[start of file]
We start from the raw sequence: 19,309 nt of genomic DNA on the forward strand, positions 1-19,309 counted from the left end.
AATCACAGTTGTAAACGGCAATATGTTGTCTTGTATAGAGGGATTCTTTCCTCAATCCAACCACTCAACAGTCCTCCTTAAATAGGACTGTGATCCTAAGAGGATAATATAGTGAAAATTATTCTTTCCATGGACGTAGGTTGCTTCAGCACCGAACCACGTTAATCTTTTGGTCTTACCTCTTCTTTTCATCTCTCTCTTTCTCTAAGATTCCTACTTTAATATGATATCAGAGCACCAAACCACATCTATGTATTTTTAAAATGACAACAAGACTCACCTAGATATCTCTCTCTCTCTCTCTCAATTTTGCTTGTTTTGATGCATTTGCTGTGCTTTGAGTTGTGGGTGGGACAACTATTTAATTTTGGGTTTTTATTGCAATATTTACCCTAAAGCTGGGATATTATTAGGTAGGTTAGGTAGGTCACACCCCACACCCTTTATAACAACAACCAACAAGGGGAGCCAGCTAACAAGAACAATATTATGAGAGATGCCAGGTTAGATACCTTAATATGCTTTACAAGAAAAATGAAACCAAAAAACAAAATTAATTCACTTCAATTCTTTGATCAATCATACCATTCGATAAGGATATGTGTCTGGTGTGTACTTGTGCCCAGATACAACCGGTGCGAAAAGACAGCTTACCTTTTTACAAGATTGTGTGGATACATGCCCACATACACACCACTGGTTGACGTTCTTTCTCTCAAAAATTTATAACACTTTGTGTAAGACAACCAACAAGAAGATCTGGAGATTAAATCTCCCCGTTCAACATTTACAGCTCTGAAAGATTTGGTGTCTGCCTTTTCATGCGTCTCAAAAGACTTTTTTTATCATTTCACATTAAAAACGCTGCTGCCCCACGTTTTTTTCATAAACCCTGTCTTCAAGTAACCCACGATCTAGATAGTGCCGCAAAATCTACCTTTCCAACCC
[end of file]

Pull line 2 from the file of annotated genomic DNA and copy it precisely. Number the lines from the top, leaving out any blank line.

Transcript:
AATCACAGTTGTAAACGGCAATATGTTGTCTTGTATAGAGGGATTCTTTCCTCAATCCAACCACTCAACAGTCCTCCTTAAATAGGACTGTGATCCTAAGAGGATAATATAGTGAAAATTATTCTTTCCATGGACGTAGGTTGCTTCAGCACCGAACCACGTTAATCTTTTGGTCTTACCTCTTCTTTTCATCTCTCTCTTTCTCTAAGATTCCTACTTTAATATGATATCAGAGCACCAAACCACATCTATGTATTTTTAAAATGACAACAAGACTCACCTAGATATCTCTCTCTCTCTCTCTCAATTTTGCTTGTTTTGATGCATTTGCTGTGCTTTGAGTTGTGGGTGGGACAACTATTTAATTTTGGGTTTTTATTGCAATATTTACCCTAAAGCTGGGATATTATTAGGTAGGTTAGGTAGGTCACACCCCACACCCTTTATAACAACAACCAACAAGGGGAGCCAGCTAACAAGAACAATATTATGAGAGATGCCAGGTTAGATACCTTAATATGCTTTACAAGAAAAATGAAACCAAAAAACAAAATTAATTCACTTCAATTCTTTGATCAATCATACCATTCGATAAGGATATGTGTCTGGTGTGTACTTGTGCCCAGATACAACCGGTGCGAAAAGACAGCTTACCTTTTTACAAGATTGTGTGGATACATGCCCACATACACACCACTGGTTGACGTTCTTTCTCTCAAAAATTTATAACACTTTGTGTAAGACAACCAACAAGAAGATCTGGAGATTAAATCTCCCCGTTCAACATTTACAGCTCTGAAAGATTTGGTGTCTGCCTTTTCATGCGTCTCAAAAGACTTTTTTTATCATTTCACATTAAAAACGCTGCTGCCCCACGTTTTTTTCATAAACCCTGTCTTCAAGTAACCCACGATCTAGATAGTGCCGCAAAATCTACCTTTCCAACCC